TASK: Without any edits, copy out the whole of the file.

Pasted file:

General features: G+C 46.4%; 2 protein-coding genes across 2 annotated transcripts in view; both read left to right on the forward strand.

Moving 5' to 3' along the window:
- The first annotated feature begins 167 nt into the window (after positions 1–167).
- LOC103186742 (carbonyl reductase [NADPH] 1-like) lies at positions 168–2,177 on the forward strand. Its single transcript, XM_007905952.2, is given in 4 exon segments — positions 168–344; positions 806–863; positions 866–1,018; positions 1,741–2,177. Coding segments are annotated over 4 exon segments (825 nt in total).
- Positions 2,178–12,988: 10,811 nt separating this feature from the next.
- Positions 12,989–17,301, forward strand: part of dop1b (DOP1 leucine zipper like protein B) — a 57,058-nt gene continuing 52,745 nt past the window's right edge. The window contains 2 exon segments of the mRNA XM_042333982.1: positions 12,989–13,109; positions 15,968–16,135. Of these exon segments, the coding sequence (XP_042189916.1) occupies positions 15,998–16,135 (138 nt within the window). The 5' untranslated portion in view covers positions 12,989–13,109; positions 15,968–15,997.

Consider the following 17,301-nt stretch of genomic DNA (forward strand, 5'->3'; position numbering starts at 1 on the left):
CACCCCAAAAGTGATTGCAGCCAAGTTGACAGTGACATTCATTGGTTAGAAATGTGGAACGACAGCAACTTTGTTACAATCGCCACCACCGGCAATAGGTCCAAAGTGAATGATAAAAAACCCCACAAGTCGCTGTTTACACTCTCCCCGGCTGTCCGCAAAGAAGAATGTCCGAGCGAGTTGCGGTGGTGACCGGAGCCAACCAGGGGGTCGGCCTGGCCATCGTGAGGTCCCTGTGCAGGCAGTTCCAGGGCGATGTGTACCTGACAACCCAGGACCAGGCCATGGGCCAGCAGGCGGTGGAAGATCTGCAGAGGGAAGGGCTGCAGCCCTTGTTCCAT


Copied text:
General features: G+C 46.4%; 2 protein-coding genes across 2 annotated transcripts in view; both read left to right on the forward strand.

Moving 5' to 3' along the window:
- The first annotated feature begins 167 nt into the window (after positions 1–167).
- LOC103186742 (carbonyl reductase [NADPH] 1-like) lies at positions 168–2,177 on the forward strand. Its single transcript, XM_007905952.2, is given in 4 exon segments — positions 168–344; positions 806–863; positions 866–1,018; positions 1,741–2,177. Coding segments are annotated over 4 exon segments (825 nt in total).
- Positions 2,178–12,988: 10,811 nt separating this feature from the next.
- Positions 12,989–17,301, forward strand: part of dop1b (DOP1 leucine zipper like protein B) — a 57,058-nt gene continuing 52,745 nt past the window's right edge. The window contains 2 exon segments of the mRNA XM_042333982.1: positions 12,989–13,109; positions 15,968–16,135. Of these exon segments, the coding sequence (XP_042189916.1) occupies positions 15,998–16,135 (138 nt within the window). The 5' untranslated portion in view covers positions 12,989–13,109; positions 15,968–15,997.

Consider the following 17,301-nt stretch of genomic DNA (forward strand, 5'->3'; position numbering starts at 1 on the left):
CACCCCAAAAGTGATTGCAGCCAAGTTGACAGTGACATTCATTGGTTAGAAATGTGGAACGACAGCAACTTTGTTACAATCGCCACCACCGGCAATAGGTCCAAAGTGAATGATAAAAAACCCCACAAGTCGCTGTTTACACTCTCCCCGGCTGTCCGCAAAGAAGAATGTCCGAGCGAGTTGCGGTGGTGACCGGAGCCAACCAGGGGGTCGGCCTGGCCATCGTGAGGTCCCTGTGCAGGCAGTTCCAGGGCGATGTGTACCTGACAACCCAGGACCAGGCCATGGGCCAGCAGGCGGTGGAAGATCTGCAGAGGGAAGGGCTGCAGCCCTTGTTCCAT